- Part of the US bond yield curve inverted for the first time since 2006 Monday, fuelling fears about a recession.
- Some investors are concerned that the Fed will damage the economy by hiking interest rates hard in 2022.
- However, plenty of strategists say the yield curve is no longer a reliable indicator of future growth.
- For more stories go to www.BusinessInsider.co.za.
Part of the US bond yield curve briefly inverted for the first time since 2006 Monday, adding to fears that a recession could soon hit the country's economy as the Federal Reserve hikes interest rates hard.
Monday's move added to chatter on Wall Street and in other financial centers that a recession may be on its way, given bond yield curve inversions have historically foreshadowed sharp economic slowdowns in the US.
"When yield curves begin to invert, it's usually a signal that investors have lost their confidence in the economic recovery story and are now preparing for a slowdown or possibly a recession over the next few quarters," Hussein Sayed, chief market strategist at trading platform Exinity, said.
Bond yields, which move inversely to prices, have risen dramatically in 2022 as the Federal Reserve has started to raise interest rates. It hiked the federal funds target rate by 25 basis points to between 0.25% and 0.5% earlier in March.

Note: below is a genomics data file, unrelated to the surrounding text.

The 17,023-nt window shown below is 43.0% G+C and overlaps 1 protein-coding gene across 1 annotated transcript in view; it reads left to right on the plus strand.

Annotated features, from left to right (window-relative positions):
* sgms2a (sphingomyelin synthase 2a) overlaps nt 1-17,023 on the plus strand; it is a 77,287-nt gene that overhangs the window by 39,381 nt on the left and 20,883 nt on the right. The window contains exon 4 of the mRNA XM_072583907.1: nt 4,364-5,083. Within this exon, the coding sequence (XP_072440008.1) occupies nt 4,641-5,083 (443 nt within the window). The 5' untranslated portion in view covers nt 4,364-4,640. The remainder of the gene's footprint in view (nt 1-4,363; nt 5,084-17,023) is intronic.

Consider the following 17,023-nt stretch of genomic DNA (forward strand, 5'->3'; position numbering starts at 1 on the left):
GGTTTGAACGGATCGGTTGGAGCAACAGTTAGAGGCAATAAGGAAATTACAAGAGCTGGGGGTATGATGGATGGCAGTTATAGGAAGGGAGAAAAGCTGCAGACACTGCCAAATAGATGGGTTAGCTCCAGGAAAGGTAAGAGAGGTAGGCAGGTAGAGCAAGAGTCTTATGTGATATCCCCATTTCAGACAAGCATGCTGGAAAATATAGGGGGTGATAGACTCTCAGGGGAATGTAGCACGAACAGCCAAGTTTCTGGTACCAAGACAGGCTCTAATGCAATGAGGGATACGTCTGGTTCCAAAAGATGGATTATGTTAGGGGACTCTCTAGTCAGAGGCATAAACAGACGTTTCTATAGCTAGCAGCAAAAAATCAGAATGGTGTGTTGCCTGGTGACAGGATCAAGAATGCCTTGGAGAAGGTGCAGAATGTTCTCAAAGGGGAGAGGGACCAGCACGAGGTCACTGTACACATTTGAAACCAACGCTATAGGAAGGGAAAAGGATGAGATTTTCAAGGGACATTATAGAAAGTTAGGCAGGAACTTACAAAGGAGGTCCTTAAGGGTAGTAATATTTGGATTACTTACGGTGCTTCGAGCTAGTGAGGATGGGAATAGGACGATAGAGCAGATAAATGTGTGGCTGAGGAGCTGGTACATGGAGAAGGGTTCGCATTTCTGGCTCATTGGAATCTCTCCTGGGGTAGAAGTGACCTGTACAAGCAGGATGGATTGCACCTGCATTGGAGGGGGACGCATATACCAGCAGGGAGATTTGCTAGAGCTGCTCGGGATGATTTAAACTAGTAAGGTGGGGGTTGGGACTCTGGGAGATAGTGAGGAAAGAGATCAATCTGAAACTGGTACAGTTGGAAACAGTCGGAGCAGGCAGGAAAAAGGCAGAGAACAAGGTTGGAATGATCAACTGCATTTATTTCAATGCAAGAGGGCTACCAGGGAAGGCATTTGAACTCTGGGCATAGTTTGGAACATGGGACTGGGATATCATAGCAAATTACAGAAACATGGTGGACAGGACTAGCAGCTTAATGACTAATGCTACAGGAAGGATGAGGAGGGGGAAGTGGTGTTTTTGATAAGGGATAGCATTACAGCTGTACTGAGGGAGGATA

Rising interest rates prompt investors to demand higher returns on bonds, which in turn pushes yields up and prices down.
The market now believes the Fed will start hiking even harder, following "hawkish" speeches from officials at the central bank last week. Citi said Friday it expects policymakers to raise interest rates by 50 basis points at its next four meetings.
Those expectations on Monday fueled a further rise in shorter-dated bond yields, which are most sensitive to interest rate changes.
However, the yields on longer-term US bonds have not risen as sharply as those on shorter-dated bonds. This suggests that investors think inflation — another key factor influencing bond yields — and growth will be lower in the future, as interest rate rises dampen the economy.
The yield on the 5-year US Treasury note climbed as high as 2.671% Monday. That took it above the 30-year yield, which stood at 2.647% at the same moment. The 30-year yield later rose back above the 5-year.
The most-closely watched relationship is the gap between the 2-year and the 10-year Treasury. An inversion of those two yields has heralded the last 10 out of 13 recessions, according to Bank of America. The gap stood at 0.18 percentage points Friday, having plunged from 1.59 percentage points in March 2021.
However, many analysts are skeptical about the predictive power of the bond market, and say a US recession remains unlikely. Many economists say central bank interventions in the bond market mean it's no longer a reliable indicator.
"The predictive power of the bond yield curve doesn't really work," Paul Donovan, chief economist at UBS Global Wealth Management, said. "Globally, inverted yield curves happen all the time without any hint of recession."
Donovan said recession risks have risen, however. Yet he added: "These are exceptional times, and the momentum of reopening the economy should reduce recession risks."